By Angie Long
U.S. Representative Martha Roby of the 2nd Congressional District got a lesson in the concerns facing parents and teachers in Butler County last week.
On Friday, Roby, who took office January 3, visited Greenville High School, where she toured the facilities, heard a performance by the GHS Tiger Band, and held a Q&A session.
Roby, a Republican who serves on the House Armed Services, Ag and Education and Work Force Committees, said she is particularly interested in listening "to the people who are teaching our children."
Roby decried the heavy involvement of the federal government, lacking of funding for programs and "Washington bureaucrats" in the state's educational system.
"I believe you are in the best position to know what is best in educating your children . . . we need to look at ways we can get monies back into the hands of local educators, superintendents, school board members and parents. That is my philosophy," Roby, the mother of a kindergarten student in Montgomery County, said.
Roby was questioned about government bureaucracy and the endless amount of paperwork required by the U.S. Department of Education.
"You know, there was a time when the U.S. Department of Education didn't even exist," said Roby. "I know you work hard every single day to teach in your classrooms, but the federal government is getting in the way."
Parent Laura Hartman Fuller stated she felt her four children had been shortchanged through No Child Left Behind and would like to see it abolished.
"I have sympathy for the children who are struggling, believe me, but I also know my children are not being taught to their ability. They should not be held back," said Fuller.
"Let me encourage you and say this, we will take up the issue and see what rewriting NCLB looks like . . . we need more parents like you willing to get involved and hold them accountable. I am on the Early Childhood Sub-Committee which will give me some truly hands-on opportunities when it comes to NCLB," Roby said.
Paige Barr, a former elementary teacher who currently serves as a reading coach at GHS, said she was concerned programs such as DIBELS, while being well intentioned, gives students the erroneous belief speed reading equates with good reading.
"Many of our students lack good reading comprehension skills. We know these skills have to come from the start, and somehow, in the middle, we are losing them when they go through these life changes. They are more resistant to instruction, classes are overcrowded," Barr said.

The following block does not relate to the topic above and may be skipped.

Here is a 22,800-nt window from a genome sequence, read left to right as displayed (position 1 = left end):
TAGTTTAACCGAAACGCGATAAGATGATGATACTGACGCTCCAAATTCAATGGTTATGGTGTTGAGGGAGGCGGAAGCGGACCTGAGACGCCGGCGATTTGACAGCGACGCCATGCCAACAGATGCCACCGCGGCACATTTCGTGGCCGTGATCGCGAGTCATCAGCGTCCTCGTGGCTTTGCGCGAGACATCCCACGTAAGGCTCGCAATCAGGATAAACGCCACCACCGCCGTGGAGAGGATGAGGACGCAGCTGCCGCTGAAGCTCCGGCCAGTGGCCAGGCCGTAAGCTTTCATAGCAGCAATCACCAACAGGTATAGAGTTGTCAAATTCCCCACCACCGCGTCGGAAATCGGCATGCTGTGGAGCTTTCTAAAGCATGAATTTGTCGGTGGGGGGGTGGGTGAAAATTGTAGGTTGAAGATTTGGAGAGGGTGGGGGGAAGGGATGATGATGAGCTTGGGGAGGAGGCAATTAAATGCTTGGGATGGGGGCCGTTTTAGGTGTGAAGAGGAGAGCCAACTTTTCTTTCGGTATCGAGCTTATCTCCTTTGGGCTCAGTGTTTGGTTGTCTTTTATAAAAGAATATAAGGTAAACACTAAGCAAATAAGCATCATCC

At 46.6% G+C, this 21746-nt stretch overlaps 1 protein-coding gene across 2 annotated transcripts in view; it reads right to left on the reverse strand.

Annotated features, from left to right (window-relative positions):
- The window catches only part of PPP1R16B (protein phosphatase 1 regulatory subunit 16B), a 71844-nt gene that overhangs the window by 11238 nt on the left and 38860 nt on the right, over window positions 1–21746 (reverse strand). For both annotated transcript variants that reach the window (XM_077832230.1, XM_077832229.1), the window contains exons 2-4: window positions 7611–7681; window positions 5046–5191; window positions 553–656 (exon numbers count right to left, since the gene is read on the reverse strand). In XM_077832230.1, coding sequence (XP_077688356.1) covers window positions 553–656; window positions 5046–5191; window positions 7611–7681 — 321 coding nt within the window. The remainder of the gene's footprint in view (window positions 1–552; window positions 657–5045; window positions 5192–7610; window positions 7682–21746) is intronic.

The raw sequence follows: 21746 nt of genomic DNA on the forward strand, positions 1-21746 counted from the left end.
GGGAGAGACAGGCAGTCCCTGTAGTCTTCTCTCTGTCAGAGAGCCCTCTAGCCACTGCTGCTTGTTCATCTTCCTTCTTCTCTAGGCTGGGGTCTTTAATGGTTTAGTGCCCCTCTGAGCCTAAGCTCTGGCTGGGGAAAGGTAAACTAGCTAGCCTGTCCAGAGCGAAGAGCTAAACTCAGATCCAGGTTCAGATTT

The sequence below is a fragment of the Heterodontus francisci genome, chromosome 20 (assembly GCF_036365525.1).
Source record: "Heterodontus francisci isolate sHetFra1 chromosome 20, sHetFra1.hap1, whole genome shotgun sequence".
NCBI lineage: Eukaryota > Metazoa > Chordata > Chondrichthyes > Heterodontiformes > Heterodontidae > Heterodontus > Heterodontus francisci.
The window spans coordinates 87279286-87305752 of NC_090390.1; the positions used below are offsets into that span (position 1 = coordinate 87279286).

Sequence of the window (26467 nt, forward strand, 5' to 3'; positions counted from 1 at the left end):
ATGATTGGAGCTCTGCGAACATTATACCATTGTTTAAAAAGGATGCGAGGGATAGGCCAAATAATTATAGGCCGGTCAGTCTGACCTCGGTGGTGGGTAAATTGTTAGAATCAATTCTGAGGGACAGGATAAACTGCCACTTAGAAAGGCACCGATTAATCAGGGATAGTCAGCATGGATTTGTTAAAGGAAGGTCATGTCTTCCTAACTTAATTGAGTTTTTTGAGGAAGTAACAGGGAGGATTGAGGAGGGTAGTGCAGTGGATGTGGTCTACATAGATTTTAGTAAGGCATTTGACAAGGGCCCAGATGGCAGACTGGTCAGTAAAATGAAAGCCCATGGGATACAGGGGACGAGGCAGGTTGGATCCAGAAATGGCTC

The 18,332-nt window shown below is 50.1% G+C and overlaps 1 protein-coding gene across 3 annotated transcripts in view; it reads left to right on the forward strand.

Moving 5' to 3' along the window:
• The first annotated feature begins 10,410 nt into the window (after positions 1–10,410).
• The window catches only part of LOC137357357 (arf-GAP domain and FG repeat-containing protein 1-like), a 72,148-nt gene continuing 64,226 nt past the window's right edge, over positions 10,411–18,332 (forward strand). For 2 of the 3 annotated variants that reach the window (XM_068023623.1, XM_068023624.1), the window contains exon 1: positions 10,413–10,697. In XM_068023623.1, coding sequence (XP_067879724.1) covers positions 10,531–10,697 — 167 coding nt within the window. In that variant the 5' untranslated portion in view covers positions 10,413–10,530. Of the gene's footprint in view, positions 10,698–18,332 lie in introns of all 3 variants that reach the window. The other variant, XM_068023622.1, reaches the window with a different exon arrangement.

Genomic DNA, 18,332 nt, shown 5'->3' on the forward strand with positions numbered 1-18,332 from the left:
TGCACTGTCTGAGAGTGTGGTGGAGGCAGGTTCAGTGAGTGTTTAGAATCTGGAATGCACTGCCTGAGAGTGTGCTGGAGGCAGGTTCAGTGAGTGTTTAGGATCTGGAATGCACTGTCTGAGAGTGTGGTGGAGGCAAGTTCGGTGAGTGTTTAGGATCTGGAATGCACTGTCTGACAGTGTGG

"To me, it would make more sense to have smaller classes that are ability grouped. Right now, we have classes with more than 30 kids. We have special education students reading on a second or third grade level, but who are in the same classes as general education students. This is so stressful for our collaborative teachers."
Barr added some special needs students who were in reading remediation classes had been removed by their parents because they had "done well enough in their classes previously."
"But the problem is, if you can only read on this (2nd or 3rd grade) level, you can't pass the graduation exam," she said.
"We also want these children to be ready and able to enter the workforce, and yet Career Tech programs that would help keep losing funds."
GHS faculty members said mainstreaming of special education students had benefited them in terms of improved socialization skills with other general education students, but suggested a mixture of mainstreaming and ability grouping could better benefit both populations.
"I agree. We need to teach our children where they are at and I certainly understand the need for more tech classes in our high schools. We have such a great two-year college system in our state; we want our children to be prepared for it," said Roby.
Spanish teacher Lisa Huggins addressed the issue of over-crowded classrooms. "I teach 171 students in a day, with two classes with 35 students. You don't want anyone to fall through the cracks, but I know I am not being as effective as I could be. With no teacher money as well-we as teachers feel like we've been hung out to dry," Huggins said.
Roby said Governor Bentley had "an incredible task" ahead of him with proration continuing.
"Typically they look at cutting teachers and increasing class size-and we know you can't do that. I do want to thank you for the sacrifices that you make. Let's keep this as an ongoing conversation, because I do want to hear from you."